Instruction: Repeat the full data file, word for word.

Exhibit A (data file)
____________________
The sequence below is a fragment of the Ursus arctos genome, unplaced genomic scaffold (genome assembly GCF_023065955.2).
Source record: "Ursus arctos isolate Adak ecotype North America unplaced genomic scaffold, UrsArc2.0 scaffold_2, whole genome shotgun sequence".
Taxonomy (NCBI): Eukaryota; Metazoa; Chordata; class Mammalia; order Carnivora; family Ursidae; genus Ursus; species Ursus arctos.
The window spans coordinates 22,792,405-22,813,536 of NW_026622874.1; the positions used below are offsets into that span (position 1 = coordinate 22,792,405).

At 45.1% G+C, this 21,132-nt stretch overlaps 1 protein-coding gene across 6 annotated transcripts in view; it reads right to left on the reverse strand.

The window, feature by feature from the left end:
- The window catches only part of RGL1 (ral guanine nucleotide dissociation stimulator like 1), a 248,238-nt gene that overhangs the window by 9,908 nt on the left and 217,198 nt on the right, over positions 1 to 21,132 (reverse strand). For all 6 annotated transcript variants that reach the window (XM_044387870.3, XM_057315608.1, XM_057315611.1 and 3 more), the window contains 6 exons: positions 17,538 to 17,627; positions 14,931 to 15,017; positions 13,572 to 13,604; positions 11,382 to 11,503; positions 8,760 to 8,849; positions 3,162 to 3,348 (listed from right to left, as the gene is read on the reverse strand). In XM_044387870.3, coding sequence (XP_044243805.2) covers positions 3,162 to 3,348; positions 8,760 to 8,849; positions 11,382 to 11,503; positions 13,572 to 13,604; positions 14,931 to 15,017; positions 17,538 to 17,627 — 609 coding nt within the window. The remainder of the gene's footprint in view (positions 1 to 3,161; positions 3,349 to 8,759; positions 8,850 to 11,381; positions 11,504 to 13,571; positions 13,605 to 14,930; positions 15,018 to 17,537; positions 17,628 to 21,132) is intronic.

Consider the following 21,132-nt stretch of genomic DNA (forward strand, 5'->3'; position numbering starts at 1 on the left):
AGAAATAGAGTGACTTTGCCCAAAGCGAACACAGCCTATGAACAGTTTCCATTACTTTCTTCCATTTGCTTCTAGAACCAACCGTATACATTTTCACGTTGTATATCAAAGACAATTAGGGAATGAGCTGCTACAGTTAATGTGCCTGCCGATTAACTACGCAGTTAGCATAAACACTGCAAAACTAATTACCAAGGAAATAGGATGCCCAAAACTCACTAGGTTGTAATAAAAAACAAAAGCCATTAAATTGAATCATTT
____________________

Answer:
The sequence below is a fragment of the Ursus arctos genome, unplaced genomic scaffold (genome assembly GCF_023065955.2).
Source record: "Ursus arctos isolate Adak ecotype North America unplaced genomic scaffold, UrsArc2.0 scaffold_2, whole genome shotgun sequence".
Taxonomy (NCBI): Eukaryota; Metazoa; Chordata; class Mammalia; order Carnivora; family Ursidae; genus Ursus; species Ursus arctos.
The window spans coordinates 22,792,405-22,813,536 of NW_026622874.1; the positions used below are offsets into that span (position 1 = coordinate 22,792,405).

At 45.1% G+C, this 21,132-nt stretch overlaps 1 protein-coding gene across 6 annotated transcripts in view; it reads right to left on the reverse strand.

The window, feature by feature from the left end:
- The window catches only part of RGL1 (ral guanine nucleotide dissociation stimulator like 1), a 248,238-nt gene that overhangs the window by 9,908 nt on the left and 217,198 nt on the right, over positions 1 to 21,132 (reverse strand). For all 6 annotated transcript variants that reach the window (XM_044387870.3, XM_057315608.1, XM_057315611.1 and 3 more), the window contains 6 exons: positions 17,538 to 17,627; positions 14,931 to 15,017; positions 13,572 to 13,604; positions 11,382 to 11,503; positions 8,760 to 8,849; positions 3,162 to 3,348 (listed from right to left, as the gene is read on the reverse strand). In XM_044387870.3, coding sequence (XP_044243805.2) covers positions 3,162 to 3,348; positions 8,760 to 8,849; positions 11,382 to 11,503; positions 13,572 to 13,604; positions 14,931 to 15,017; positions 17,538 to 17,627 — 609 coding nt within the window. The remainder of the gene's footprint in view (positions 1 to 3,161; positions 3,349 to 8,759; positions 8,850 to 11,381; positions 11,504 to 13,571; positions 13,605 to 14,930; positions 15,018 to 17,537; positions 17,628 to 21,132) is intronic.

Consider the following 21,132-nt stretch of genomic DNA (forward strand, 5'->3'; position numbering starts at 1 on the left):
AGAAATAGAGTGACTTTGCCCAAAGCGAACACAGCCTATGAACAGTTTCCATTACTTTCTTCCATTTGCTTCTAGAACCAACCGTATACATTTTCACGTTGTATATCAAAGACAATTAGGGAATGAGCTGCTACAGTTAATGTGCCTGCCGATTAACTACGCAGTTAGCATAAACACTGCAAAACTAATTACCAAGGAAATAGGATGCCCAAAACTCACTAGGTTGTAATAAAAAACAAAAGCCATTAAATTGAATCATTT